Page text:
Published: May 07, 2019

Written by Kronos intern Amanda Martineau. Amanda is an intern working with the SMB product marketing team on outreach, content marketing, and content development. She will be returning to the University of Massachusetts Lowell this fall where she is majoring in marketing & management.

Just when you feel like you’ve finally mastered the art of recruiting a Millennial, a new generation of employees comes along. Figures, right? But don’t worry, because today I’m going to share some insights on what not to do when hiring Gen Z from a member herself – yours truly. 

Avoid these four mistakes when hiring Gen Z candidates: 

Fashionable young woman using smartphone - Gen Z candidate concept

1.    Talking about the what instead of the why

Sure, discussing with your candidates what it is they will actually be doing is a viable part of the hiring process, but for Gen Z candidates, that’s not enough. They want to know about the why. In other words, they want to do meaningful work that makes an impact on those around them. In fact, according to a research report from Robert Half, a global human resource consulting firm, 30% of Gen Z would take a 10 – 20% pay cut to work for a company with a mission they deeply cared about. Highlighting your company’s commitment to corporate social responsibility and emphasizing the impact a candidate’s role will have on the wider organization can give you a competitive edge when recruiting the next generation of employees. 

2.    Using legacy technology 

I read on the internet once (it must be true then, right?) that a single Google query uses the same amount of computing power as it took to launch the first Apollo space mission. Gen Z was born into a world with that much technological power at their fingertips. As you can imagine, this has had a major impact on their workplace expectations. Gen Z has become accustomed to the ease and immediacy of their consumer technology, and you can be sure they’ll expect nothing less from their workplace technology. It makes sense if you think about it. In a world where mobile technology allows us to order virtually anything and have it waiting for us when we walk in the door, why should it still take days or weeks for our time off request to be approved? Why should it be easier to search for new movies on Netflix than to check our schedules or enroll in benefits? By offering mobile, self-service HR software and implementing new technology with a strong focus on user experience, you can prepare yourself for the future of work.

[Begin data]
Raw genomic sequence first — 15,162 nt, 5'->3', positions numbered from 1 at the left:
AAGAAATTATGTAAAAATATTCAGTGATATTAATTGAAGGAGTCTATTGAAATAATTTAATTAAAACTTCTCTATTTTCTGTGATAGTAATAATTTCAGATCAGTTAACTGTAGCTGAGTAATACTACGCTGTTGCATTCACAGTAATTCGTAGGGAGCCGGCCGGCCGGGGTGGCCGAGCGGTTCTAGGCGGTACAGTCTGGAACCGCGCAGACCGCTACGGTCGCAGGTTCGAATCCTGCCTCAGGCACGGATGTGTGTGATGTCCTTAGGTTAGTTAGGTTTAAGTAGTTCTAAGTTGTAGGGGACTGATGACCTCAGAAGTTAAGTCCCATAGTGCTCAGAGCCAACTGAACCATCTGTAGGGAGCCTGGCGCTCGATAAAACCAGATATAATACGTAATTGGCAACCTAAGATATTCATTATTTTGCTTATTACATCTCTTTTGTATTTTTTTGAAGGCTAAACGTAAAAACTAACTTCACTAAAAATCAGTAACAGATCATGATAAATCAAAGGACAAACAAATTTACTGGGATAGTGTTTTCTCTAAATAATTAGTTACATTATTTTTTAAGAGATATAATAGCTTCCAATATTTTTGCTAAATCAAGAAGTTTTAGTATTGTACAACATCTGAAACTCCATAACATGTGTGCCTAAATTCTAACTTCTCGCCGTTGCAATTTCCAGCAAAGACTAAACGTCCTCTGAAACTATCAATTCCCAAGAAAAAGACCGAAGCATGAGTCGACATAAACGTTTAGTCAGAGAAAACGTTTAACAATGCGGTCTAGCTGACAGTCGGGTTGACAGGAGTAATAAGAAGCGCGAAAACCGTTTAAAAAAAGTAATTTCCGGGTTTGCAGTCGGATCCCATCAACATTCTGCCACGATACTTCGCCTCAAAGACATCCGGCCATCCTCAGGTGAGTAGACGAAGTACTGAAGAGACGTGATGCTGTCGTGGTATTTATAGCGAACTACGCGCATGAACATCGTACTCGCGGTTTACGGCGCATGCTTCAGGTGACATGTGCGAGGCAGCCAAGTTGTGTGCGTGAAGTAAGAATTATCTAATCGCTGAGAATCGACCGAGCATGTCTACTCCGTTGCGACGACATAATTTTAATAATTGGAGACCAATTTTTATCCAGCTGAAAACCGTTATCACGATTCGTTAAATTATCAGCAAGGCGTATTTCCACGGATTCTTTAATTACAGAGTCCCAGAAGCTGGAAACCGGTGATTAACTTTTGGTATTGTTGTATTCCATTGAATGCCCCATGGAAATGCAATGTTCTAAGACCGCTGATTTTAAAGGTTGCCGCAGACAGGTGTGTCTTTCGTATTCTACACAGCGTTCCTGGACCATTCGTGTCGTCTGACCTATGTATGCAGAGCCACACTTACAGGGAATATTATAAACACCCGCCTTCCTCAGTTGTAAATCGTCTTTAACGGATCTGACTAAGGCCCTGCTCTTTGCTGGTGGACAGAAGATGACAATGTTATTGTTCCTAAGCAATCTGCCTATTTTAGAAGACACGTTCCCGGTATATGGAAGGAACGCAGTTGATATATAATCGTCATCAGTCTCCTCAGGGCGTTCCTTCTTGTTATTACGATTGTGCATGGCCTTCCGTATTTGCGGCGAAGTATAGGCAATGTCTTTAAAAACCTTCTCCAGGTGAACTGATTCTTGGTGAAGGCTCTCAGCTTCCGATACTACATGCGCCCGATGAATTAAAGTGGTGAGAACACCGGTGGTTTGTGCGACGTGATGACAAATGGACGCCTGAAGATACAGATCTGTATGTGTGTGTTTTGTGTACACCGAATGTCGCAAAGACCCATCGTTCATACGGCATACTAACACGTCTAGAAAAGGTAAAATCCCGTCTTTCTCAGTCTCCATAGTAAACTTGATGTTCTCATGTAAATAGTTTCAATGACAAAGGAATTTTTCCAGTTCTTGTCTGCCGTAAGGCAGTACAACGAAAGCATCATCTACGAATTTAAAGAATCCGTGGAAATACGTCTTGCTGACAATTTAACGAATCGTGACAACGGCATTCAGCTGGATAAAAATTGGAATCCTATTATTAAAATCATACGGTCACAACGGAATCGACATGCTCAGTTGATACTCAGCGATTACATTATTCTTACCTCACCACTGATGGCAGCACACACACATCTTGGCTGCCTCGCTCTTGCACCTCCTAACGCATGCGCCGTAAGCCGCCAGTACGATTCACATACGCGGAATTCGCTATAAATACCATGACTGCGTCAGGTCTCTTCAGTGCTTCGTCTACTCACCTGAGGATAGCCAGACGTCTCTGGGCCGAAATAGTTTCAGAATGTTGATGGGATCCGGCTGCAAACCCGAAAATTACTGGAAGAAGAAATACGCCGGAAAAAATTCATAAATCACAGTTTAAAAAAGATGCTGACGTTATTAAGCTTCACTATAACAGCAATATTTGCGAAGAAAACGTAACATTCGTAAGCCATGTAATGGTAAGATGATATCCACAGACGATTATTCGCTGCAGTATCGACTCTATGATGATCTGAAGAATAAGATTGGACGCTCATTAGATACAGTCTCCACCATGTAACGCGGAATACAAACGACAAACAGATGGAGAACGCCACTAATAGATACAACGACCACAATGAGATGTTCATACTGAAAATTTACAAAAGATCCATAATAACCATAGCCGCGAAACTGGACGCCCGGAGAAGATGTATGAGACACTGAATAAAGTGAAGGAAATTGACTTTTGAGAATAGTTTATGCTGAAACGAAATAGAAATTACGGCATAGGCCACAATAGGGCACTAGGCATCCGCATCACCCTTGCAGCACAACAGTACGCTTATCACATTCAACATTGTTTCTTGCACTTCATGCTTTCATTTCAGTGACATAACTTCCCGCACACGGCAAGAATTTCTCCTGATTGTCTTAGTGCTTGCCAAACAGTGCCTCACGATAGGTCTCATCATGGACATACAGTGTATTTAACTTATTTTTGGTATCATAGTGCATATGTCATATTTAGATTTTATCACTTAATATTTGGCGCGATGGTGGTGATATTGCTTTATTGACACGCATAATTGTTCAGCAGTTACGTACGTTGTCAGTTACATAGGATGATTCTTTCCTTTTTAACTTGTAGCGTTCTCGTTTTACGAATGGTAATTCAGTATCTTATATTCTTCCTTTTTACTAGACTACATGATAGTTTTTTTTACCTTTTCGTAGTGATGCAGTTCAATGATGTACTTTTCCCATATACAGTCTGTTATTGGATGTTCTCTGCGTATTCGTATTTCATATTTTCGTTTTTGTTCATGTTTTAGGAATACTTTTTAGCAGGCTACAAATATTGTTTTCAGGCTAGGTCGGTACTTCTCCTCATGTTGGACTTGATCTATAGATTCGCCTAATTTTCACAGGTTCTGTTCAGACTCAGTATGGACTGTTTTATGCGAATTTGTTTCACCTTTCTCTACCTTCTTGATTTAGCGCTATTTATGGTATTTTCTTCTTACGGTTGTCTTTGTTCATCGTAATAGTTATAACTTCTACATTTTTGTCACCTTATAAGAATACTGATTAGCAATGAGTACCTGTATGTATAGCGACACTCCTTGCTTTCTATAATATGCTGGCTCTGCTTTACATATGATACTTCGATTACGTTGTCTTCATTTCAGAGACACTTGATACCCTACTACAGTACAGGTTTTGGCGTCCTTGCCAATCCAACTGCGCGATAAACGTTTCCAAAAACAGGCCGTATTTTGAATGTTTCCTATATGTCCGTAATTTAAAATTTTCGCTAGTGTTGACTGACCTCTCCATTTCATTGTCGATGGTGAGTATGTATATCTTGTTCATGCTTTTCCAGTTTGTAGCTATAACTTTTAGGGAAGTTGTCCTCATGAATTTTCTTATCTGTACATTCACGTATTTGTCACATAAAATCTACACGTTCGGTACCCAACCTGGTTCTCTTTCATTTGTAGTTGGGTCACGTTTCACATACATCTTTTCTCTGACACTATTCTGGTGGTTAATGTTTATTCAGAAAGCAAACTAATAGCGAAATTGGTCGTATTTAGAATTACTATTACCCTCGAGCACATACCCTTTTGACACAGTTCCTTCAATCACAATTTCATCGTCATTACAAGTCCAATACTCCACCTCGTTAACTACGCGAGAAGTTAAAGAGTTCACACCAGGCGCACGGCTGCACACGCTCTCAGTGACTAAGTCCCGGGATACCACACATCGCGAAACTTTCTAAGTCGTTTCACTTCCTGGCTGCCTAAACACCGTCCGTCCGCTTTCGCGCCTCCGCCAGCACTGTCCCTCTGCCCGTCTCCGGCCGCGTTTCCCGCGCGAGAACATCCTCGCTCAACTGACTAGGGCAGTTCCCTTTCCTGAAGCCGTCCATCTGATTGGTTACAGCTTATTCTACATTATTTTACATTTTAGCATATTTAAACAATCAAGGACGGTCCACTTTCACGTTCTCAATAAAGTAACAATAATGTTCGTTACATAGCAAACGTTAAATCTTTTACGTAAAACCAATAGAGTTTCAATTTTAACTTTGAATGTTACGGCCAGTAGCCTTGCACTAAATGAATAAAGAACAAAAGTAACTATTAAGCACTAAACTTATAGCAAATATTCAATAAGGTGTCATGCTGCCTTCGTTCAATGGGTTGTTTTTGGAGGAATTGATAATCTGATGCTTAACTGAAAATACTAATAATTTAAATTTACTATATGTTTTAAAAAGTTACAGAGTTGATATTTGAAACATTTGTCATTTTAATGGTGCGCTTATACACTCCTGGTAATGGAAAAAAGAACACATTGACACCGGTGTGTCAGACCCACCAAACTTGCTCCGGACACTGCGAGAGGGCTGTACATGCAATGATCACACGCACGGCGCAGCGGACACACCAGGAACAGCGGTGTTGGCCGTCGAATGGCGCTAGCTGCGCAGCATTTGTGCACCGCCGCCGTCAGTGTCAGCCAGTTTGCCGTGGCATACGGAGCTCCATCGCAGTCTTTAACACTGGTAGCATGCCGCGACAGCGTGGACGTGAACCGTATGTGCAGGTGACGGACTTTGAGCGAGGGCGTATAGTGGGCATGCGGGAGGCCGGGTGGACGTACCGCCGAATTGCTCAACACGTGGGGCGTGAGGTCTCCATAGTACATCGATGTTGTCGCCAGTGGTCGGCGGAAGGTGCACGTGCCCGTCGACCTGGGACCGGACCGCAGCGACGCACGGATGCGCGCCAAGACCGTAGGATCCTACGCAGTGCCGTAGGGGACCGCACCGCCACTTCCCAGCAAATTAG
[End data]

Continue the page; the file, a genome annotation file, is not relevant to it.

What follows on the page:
3.    Forgetting about feedback 

One of the biggest differences between Gen Z and previous generations in the workplace is their need for continuous performance feedback. As I mentioned in my previous point, technology shapes Gen Z’s workplace expectations. It has allowed Gen Z access to constant communication and instant feedback in their personal lives through things like social media, and as a result these are two things they’re looking for from their coworkers and supervisors as well. In fact, according to a generational study done in 2018, 66% of Gen Z needs feedback from their supervisor at least every couple of weeks or more to stay at their job. This means annual performance reviews aren’t enough if you’re looking to retain Gen Z employees long term. By implementing performance management software that allows you to continuously access employee performance, check in on established goals, and frequently recognize their achievements, you won’t only be improving company culture and employee engagement, you’ll be putting yourself one step ahead in the race to retain Gen Z talent.  

4.    Overlooking the value of flexibility 

Aside from creating an open environment that supports and rewards Gen Z candidates, businesses also need to be focused on offering a highly flexible approach to work. While benefits like competitive pay and healthcare might be top priorities for older generations, a 2018 Deloitte study found that a lack of work flexibility is the most likely reason a Gen Z candidate would quit their job and that flexibility beat out just about all other job perks. Gen Z is looking for work-life balance and wants to be able to view their schedule, select shift preferences, and make time off requests right from their mobile device.  So instead of investing in short-term perks like ping pong tables and free candy Fridays, it may prove more strategic to focus on perks that reap long-term benefits, like employee self-service and mobile scheduling software that allows for increased flexibility. 

In summary 

Although no two employees are exactly alike, generations are shaped by the time in which they were born and the shared experiences they’ve had. Gen Z candidates have similarities and motivations that differ from previous generations before them, so learning what these similarities and motivations are early on will be crucial for any HR professional to maximize their ability to attract and retain this emerging workforce. I hope these tips are a helpful first step in learning about Gen Z candidates and how you can best reshape your organization to meet their needs.